When my mother developed lymphoma in the mid-70s, she did chemo, etc., (since I was 8 years old, her treatment was not described in depth to me, but I heard bits and pieces and was a pretty precocious child), but also did a lot of carrot juicing, celery juicing, etc., because she was assured that the juices alone could “cure” her, and as a mother with two young girls she wanted desperately to survive.
She died of pneumonia early in June just about six months after diagnosis. Many people as I grew up told me about the nurses who raved at her positive attitude, encouragement of others, etc. I’m pretty sure if positive attitude and motivation improved survival, she would still be around.
@ Mrs Woo:
I think that this might be more understandable if it is viewed as self-protective:
people who believe that a person is totally responsible for ills that befall them/ or failing to heal are trying desperately to hold onto their belief that the world is controllable: if you do the right thing, you’ll be rewarded, if you don’t, you’ll be punished- it’s black-and-white thinking. And it’s *fair*. Life isn’t fair.
If they follow their own method, nothing terrible will ever befall *them*: *you* OBVIOUSLY must have done great wrong to develop a chronic illness. Illness of course, is usually due to a combination of genetics and environment- how you behave is possibly a *part*- never really the whole story ( even for issues like substance abuse).
I often think that the woo-meisters who preach this gospel, for all of their self-proclaimed spirituality, must be terrified of death to a greater degree than is normal.
So Chopra says: ‘This remarkable result cannot be marketed, however. It doesn’t fall within the ethics of medicine to prescribe fake drugs. Therefore, a doctor in practice, whose training has drummed into him that “real” medicine means drugs and surgery, will shrug off the placebo effect as psychosomatic, or “it’s all in your head.””
In 20+ years in medicine, never was I told that it was unethical to give a placebo, and in practice, it was, and I’m sure still is, a useful fallback in any number of situations.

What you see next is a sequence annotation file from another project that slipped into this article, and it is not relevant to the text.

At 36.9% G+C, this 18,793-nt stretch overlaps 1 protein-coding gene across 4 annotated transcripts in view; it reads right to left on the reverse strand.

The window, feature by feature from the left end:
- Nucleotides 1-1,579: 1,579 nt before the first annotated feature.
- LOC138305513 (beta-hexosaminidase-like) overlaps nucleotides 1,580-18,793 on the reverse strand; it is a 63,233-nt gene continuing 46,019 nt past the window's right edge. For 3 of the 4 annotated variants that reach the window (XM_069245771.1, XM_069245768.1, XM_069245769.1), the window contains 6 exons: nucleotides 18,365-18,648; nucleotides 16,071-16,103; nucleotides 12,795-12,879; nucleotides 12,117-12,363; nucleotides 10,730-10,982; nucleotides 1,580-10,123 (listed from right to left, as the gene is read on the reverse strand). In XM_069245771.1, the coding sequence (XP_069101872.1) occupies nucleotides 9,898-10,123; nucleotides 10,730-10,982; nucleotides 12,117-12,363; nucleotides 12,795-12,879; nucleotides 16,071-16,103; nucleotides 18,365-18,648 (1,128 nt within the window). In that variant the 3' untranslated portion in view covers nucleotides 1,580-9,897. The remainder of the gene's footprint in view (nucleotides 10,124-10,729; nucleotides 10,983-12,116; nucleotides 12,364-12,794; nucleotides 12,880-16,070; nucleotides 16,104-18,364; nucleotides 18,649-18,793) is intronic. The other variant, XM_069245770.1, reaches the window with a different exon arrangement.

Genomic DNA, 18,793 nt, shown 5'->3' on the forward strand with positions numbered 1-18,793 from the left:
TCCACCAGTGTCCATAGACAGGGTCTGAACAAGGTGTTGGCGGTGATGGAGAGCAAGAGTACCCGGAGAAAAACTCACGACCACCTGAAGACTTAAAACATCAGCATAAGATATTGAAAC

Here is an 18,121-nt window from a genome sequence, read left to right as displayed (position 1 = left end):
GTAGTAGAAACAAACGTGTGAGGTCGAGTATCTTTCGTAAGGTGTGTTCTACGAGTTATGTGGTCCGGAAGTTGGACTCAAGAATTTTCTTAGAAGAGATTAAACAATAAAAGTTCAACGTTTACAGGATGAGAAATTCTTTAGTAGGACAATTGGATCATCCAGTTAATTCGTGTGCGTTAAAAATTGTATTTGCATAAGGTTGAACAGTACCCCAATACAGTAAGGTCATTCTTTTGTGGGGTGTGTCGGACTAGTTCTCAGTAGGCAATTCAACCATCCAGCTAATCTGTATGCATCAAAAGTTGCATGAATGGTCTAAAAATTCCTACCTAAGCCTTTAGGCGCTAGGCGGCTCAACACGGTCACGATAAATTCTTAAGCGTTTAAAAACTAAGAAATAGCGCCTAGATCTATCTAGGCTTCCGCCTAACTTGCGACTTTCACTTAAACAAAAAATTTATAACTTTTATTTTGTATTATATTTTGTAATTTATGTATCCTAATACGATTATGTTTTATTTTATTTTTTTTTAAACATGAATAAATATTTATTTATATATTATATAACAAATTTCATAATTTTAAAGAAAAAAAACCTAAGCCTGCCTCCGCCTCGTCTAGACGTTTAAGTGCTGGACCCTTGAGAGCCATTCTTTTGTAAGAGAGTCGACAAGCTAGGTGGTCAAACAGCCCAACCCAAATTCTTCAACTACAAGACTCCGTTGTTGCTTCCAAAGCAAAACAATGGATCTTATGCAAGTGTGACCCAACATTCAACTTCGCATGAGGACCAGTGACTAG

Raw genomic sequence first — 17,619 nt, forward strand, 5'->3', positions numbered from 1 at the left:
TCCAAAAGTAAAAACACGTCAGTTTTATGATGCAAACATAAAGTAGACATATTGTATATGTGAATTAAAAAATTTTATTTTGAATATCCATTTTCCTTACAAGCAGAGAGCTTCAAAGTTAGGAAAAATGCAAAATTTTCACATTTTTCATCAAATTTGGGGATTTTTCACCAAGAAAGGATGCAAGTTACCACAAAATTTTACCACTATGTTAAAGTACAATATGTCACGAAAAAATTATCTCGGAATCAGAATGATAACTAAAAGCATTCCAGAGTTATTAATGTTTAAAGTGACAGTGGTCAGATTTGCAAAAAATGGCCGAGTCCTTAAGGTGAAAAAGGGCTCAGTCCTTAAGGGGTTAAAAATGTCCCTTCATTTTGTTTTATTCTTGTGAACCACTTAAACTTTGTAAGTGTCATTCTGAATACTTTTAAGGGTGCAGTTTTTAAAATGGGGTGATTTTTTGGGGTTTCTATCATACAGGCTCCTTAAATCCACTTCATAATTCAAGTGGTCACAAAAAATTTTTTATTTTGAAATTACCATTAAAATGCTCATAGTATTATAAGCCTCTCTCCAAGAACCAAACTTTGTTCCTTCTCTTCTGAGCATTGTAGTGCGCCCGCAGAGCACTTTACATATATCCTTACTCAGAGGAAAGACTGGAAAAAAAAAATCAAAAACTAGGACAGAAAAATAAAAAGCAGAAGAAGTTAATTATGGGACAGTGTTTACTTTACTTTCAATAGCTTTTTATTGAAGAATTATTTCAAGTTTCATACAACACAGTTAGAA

I would rather not list examples because I think of the ones we used as a kind of “trade secret”, but they are used and they sometimes provide beneficial results.
Remember too, that pain and suffering are made worse by anxiety, and the perception that something is being done goes a long way toward decreasing that anxiety.
[…] not for nothing that I have likened alternative medicine to religion or the New Age woo that is The Secret, and these authors simply reinforce that view. First up is radiation oncologist and practitioner of […]
Do not take Placebon™ if you had difficulty getting
dates in high school. Do not operate tunnel boring
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If you are not short or not tall, Placebon™ may not
be right for you. As always, consult your quantum
woomeister before starting a course of Placebon™.
The movie “The Secret” was a good introduction to the basics of the Law of Attraction but it downplayed the hard work that is needed to make things happen. Thinking or affirming things into being is not really how it works. But change is possible if the Law of Attraction is combined with action. It is amazing what can happen with focus and persistence. I continue to be impressed by the power of the universal message of the “New Thought” teachers of the last 100 years, and the relevance of their ideas today. I always go back to William Walker Atkinson’s book “Thought Vibration or the Law of Attraction in the Thought World” when I need an explanation of how the Law of Attraction REALLY works. Check out the new updated gender neutral edition at http://www.hudsonmohawkpress.com
Why would anyone need an “updated, gender-neutral version” of a book? It’s not as if women can’t get into other books from the period without them being translated.
Far less amazing that people still fall for that Law-of-Attraction magical thinking today. After all, if there were anything to it no males would remain virgins much past their 15th birthday.
New Thought and its fellow traveler Theosophy were irredeemably addled Hinduistic slop-buckets. Why bother with Atkinson when one can jump right to Napoleon Hill and get the bonus pseudoscientific frosting of “thought waves” that propagate through the medium of Infinite Intelligence?
And on and globularly blobularly on. I’m sure I’ve mentioned it before, but the most useful thing (aside from some highly amusing artifacts) to emerge from the whole deal is this.
Much as I appreciate the effort, neutering the book will not impede its reproduction.
re H & O tribute band:
An RI thought experiment/ humanitarian project:
if we all keep singing “They tried to make me go to rehab ( I said, No! No! No!)”** and wish REALLY HARD,
will they GO to rehab?
i do hope so.
@ Anton P.Nym:
** my apologies to the late AW